Have been reading this in bits and pieces since November, but got a hankering to finish it this morning. I also realized it fits in with my only reading books by or about badass ladies in January, because Agatha Christie was certainly a badass lady. I don’t do short stories very often, for a lot of reason, but mainly because the idea of them exhausts me. You get invested for so little payoff, over and over again. But I think I might have to rethink mystery short stories. When done well, they’re really fun!
Most of these stories were actually below Christie’s talent level, I think (she’s better in long form), but even the least of them were entertaining, and so short that in no time you had a new story up on deck that you might like better if one didn’t work out well. Hastings is the narrator for all of them, so that obviously has its positives and negatives. For all his obliviousness, he is sort of a fun point of view to have because Poirot frustrates him so much with his “vanity,” which is entirely earned. If Hastings thinks something is likely, it’s wrong.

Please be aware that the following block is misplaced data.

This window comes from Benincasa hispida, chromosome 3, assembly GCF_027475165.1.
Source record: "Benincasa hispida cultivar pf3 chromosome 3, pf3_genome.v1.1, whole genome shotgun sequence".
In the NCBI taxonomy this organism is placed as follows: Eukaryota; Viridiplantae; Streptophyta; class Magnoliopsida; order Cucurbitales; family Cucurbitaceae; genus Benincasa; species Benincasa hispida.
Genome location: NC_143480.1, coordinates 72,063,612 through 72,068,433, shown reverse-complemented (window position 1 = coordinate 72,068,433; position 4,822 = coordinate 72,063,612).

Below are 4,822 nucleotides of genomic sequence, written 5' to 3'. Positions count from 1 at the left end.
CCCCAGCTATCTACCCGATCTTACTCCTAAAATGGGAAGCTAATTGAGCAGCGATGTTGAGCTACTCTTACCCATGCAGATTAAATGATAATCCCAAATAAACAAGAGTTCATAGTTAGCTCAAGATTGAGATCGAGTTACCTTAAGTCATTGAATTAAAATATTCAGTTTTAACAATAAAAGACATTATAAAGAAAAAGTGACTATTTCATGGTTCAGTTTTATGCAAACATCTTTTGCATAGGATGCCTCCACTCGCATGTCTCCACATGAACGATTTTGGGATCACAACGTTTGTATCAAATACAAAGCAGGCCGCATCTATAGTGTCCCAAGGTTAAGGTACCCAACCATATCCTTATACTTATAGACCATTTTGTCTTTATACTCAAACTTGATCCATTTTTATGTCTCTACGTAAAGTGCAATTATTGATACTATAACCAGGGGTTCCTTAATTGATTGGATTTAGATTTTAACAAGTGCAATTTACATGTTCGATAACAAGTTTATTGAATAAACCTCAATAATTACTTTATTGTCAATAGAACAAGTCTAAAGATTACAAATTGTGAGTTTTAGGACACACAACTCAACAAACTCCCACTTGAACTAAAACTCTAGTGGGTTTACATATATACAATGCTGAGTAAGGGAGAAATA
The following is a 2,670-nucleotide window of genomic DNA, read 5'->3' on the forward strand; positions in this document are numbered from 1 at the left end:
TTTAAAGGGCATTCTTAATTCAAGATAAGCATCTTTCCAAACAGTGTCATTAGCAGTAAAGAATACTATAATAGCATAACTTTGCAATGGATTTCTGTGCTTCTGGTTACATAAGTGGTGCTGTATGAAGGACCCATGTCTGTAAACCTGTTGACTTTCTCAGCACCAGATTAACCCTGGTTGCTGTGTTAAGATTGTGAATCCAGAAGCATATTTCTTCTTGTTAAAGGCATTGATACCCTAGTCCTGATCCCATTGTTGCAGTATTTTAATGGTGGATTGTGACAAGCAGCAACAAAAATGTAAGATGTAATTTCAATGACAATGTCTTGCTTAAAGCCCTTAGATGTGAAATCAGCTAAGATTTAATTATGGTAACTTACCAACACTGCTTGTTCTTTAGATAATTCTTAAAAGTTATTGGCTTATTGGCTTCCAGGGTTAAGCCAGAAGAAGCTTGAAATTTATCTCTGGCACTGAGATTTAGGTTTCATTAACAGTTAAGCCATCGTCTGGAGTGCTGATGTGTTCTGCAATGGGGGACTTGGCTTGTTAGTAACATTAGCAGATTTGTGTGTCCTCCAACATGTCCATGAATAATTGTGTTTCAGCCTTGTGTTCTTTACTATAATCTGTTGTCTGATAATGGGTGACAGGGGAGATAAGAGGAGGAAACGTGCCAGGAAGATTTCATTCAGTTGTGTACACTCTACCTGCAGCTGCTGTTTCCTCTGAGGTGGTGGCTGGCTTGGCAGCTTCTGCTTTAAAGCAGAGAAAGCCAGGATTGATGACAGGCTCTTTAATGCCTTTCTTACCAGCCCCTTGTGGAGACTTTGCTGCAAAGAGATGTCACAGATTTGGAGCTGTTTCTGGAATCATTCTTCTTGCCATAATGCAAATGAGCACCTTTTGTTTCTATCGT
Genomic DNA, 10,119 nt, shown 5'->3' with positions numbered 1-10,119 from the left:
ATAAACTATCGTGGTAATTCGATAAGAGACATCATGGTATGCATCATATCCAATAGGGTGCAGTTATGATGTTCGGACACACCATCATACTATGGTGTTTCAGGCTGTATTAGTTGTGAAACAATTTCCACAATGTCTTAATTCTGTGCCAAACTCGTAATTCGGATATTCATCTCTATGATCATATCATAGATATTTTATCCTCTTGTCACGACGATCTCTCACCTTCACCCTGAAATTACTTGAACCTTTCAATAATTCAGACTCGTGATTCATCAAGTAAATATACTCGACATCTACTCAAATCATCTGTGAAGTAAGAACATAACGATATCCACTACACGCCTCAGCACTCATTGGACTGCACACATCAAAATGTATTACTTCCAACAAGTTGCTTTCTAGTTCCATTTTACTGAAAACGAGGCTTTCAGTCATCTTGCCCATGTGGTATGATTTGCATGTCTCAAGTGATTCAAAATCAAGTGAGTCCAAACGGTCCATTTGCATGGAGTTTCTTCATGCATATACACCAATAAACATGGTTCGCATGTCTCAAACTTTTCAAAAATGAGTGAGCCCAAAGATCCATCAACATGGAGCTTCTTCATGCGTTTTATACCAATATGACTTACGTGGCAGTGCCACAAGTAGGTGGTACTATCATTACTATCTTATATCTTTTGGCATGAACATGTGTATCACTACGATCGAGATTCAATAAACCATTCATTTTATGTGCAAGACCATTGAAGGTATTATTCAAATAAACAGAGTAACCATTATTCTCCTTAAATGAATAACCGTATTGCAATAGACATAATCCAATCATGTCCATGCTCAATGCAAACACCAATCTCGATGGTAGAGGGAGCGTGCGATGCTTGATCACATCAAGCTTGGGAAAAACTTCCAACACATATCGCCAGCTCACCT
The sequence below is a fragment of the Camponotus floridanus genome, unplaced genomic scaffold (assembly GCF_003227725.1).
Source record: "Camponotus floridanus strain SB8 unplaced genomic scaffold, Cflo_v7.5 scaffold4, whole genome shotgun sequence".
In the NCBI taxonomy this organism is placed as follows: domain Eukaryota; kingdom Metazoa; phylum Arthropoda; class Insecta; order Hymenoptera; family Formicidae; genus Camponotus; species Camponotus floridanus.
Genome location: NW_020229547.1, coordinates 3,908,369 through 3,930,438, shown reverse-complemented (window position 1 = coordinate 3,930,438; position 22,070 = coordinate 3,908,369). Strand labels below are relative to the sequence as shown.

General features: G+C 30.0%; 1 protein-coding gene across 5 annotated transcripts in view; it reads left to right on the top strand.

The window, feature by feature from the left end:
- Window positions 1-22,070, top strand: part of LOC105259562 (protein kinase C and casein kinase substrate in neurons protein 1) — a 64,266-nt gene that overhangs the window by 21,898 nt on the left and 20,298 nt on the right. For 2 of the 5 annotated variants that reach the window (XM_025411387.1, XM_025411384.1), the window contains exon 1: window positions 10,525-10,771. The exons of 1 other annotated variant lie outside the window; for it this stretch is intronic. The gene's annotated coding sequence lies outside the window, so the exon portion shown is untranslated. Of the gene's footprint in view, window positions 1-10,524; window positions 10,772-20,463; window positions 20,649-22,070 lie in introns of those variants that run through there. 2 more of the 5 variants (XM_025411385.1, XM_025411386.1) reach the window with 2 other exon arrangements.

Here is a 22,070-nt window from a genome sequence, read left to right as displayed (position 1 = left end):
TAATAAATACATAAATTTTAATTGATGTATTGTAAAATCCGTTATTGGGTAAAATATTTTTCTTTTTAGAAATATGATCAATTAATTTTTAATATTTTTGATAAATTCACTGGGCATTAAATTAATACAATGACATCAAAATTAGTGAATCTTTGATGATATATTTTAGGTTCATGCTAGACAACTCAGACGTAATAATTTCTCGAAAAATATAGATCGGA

“The Adventure of the Cheap Flat,” 3.5 stars. Was intrigued by the set-up on this one (“Why is this expensive flat so cheap?”), but the denouement left something to be desired.
“The Mystery of Hunters’s Lodge”, 2.5 stars — This one was odd. Poirot was sidelined and the mystery seemed a little lifeless.
“The Adventure of the Egyptian Tomb”, 3.5 stars — Aside from the icky colonialist overtones, this one was pretty fun. I found myself a little underwhelmed by the ending, though.
“The Jewel Robbery at the Grand Metropolitan,” 4 stars — A good old fashioned jewel theft.
“The Disappearance of Mr. Davenheim,” 3.5 stars — Poirot tracks down a tricky missing man. I liked the overall story, but it did seem a bit predictable, in that I was able to predict the main twist. Less room for red herrings to really do their work on you in short stories.
“The Case of the Missing Will,” 4 stars — A missing will isn’t all that original, but the twist here of why it’s missing makes it really interesting.
“The Veiled Lady,” 4 stars — A nice twist on the classic blackmail letter scheme.